Congress should tackle tax fairness, AVMA urges in letter

By: Gina Luke, assistant director, AVMA Governmental Relations DivisionTax Fairness

AVMA had high hopes last January that lawmakers would tackle their unfinished work from the 2012 election, but unfortunately, important items that we care about, such as tax reform, did not get addressed by the end of last year. Now, AVMA along with more than 300 organizations, are calling on Congress once again to tackle the important issue of tax reform in a letter sent to House Judiciary Chairman Bob Goodlatte (R-Va.) on Jan. 7 in support of the Marketplace Fairness Act.

As part of the Marketplace Fairness Coalition, AVMA seeks to level the playing field between brick-and-mortar businesses and online retailers. AVMA is concerned about this issue because many veterinarians are small business owners and are at an unfair disadvantage when it comes to providing the products and medications that our nation’s pets need and deserve. This legislation will ensure that all businesses—both down the street and across the Internet—play by the same tax rules.

The Senate’s version of the Marketplace Fairness Act (S. 743) passed last May and authorizes the states to enforce state and local sales and use tax laws for remote online sellers so long as the states simplify how they administer and collect their taxes and exempt online and mail-order retailers that make less than $1 million a year nationwide. President Obama supports this version of the bill.

In the House, Goodlatte unveiled his seven principles for marketplace fairness last September stating that: it should not create new taxes; all businesses should be treated equally; those facing taxes and compliance should have avenues to protest; the bill should be simple and inexpensive; the federal government should not force states to impose a sales tax; governments should be encouraged to compete with one another to keep the taxes low, and the privacy rights of customers should be protected.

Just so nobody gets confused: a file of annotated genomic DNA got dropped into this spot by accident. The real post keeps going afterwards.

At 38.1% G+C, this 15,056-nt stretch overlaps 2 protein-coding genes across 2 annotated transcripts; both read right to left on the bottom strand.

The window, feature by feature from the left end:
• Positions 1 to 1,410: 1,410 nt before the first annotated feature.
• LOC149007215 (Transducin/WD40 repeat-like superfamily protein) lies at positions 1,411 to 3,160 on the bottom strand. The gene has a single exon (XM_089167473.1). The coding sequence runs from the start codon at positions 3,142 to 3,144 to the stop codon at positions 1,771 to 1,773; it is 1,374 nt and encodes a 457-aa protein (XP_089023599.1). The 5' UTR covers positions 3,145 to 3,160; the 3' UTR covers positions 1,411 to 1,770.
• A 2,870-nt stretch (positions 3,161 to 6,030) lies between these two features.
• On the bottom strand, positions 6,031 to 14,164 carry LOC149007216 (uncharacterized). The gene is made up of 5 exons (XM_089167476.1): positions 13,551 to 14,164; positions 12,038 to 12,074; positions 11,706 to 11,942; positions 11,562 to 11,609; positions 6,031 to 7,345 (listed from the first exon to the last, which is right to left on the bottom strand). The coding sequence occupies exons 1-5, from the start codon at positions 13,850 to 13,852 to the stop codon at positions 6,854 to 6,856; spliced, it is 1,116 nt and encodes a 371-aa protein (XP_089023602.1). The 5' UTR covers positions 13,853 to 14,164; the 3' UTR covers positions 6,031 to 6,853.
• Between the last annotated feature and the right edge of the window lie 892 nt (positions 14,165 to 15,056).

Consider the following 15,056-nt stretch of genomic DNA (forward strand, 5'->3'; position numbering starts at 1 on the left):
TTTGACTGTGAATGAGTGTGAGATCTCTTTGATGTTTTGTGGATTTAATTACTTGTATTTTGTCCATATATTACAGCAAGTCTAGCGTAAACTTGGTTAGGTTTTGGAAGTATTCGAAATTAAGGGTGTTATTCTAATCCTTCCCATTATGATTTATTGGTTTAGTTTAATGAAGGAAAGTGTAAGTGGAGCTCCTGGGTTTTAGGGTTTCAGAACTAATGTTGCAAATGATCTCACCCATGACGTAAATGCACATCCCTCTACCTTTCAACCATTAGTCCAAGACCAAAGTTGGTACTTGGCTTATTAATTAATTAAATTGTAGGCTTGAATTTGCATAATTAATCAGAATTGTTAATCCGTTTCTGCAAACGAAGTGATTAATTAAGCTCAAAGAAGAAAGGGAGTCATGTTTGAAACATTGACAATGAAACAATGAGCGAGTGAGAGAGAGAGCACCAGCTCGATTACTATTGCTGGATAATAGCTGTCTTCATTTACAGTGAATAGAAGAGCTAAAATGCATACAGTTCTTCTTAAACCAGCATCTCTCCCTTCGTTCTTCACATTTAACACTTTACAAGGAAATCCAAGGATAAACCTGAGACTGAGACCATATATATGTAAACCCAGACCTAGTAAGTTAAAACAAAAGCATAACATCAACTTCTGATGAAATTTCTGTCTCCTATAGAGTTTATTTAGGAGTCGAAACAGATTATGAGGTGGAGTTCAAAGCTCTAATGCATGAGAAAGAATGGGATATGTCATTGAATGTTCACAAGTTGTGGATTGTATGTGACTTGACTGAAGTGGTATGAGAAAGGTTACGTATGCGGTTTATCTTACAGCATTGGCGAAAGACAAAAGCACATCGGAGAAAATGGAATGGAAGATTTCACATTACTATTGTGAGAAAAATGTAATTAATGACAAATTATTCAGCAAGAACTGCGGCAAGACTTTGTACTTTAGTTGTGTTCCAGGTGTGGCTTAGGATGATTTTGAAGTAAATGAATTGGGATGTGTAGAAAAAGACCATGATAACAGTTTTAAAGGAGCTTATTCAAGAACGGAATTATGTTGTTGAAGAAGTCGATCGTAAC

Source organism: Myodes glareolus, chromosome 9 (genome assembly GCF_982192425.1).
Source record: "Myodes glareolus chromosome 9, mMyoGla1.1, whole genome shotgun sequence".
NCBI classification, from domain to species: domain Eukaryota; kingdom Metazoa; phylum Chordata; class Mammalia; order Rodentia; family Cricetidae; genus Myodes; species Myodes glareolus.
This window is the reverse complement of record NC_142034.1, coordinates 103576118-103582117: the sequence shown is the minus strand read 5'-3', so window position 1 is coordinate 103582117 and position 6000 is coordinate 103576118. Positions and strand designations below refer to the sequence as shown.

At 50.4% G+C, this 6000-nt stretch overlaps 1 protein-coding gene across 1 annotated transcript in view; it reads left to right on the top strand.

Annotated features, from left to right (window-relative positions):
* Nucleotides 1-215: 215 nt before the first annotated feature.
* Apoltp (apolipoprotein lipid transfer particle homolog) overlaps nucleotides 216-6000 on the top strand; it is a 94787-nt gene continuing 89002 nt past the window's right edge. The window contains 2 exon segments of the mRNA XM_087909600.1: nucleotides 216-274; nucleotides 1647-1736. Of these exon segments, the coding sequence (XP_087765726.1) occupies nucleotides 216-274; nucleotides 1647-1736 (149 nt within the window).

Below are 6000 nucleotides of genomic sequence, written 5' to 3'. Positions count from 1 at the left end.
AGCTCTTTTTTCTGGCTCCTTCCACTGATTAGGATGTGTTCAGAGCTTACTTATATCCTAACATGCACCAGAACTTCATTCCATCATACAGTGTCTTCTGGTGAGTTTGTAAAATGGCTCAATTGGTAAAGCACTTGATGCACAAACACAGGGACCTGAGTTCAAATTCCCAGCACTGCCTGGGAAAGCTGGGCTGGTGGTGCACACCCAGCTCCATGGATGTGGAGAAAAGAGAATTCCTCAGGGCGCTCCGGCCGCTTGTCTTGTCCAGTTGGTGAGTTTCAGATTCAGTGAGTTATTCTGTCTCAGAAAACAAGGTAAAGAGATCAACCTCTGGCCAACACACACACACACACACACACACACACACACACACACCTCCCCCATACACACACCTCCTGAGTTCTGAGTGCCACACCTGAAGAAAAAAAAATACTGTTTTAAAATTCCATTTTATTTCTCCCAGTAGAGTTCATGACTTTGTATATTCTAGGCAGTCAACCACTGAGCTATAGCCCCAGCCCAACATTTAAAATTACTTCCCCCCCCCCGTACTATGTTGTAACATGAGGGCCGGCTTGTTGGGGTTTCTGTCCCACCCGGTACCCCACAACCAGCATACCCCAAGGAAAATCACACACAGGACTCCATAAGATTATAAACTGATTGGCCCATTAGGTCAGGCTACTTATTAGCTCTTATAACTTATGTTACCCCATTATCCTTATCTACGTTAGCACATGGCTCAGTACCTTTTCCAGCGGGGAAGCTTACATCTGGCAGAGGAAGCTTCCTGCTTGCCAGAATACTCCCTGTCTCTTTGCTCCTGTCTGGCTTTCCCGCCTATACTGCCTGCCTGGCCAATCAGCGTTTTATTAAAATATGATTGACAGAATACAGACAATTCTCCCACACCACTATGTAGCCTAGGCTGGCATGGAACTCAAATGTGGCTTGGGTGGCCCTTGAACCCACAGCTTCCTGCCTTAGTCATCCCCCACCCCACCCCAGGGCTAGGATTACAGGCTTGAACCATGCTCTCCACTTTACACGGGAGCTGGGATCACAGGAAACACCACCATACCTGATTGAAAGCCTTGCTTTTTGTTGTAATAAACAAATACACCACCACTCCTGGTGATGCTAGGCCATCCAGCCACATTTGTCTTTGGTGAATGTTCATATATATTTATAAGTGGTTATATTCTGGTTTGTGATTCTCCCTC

Unfortunately, the House Judiciary Committee has not yet brought its bill (H.R. 684) to a vote, which is why more than 300 signatories representing 3 million businesses, associations and organizations across the country sent a letter to the chairman this week “urging immediate action on legislation to create marketplace fairness and make the 2013 holiday shopping season the last where Main Street businesses must compete at a government-created price disadvantage.”

The letter states:

“Online shopping is popular with consumers and sellers alike. The rapid growth of e-commerce should benefit online sellers as well as Main Street businesses that also sell online. However, the special treatment of remote sellers distorts this market and puts many local brick-and-mortar businesses at a competitive disadvantage. IBM Digital Analytics Benchmark reports that online shopping this Cyber Monday leapt by 20.6 percent over last year. This incredible growth underscores the importance of Congressional action to ensure government tax policy does not disrupt basic free market competition.


Legislation that levels the playing field while establishing important protections for businesses and consumers will ensure a healthy and competitive marketplace for decades to come.  We believe it is crucial for Congress to address this problem this year to protect millions of jobs.”

Despite inaction by Congress, the issue of marketplace fairness continues to garner attention across the country with the most recent action taken by the Pennsylvania House of Representatives on Dec. 17. Pennsylvania state lawmakers overwhelmingly passed (189-10) a resolution that urges Congress and the president to adopt the legislation (see House Resolution 571).

For more information, see AVMA’s legislative agenda on small business issues or visit the Marketplace Fairness Coalition website.

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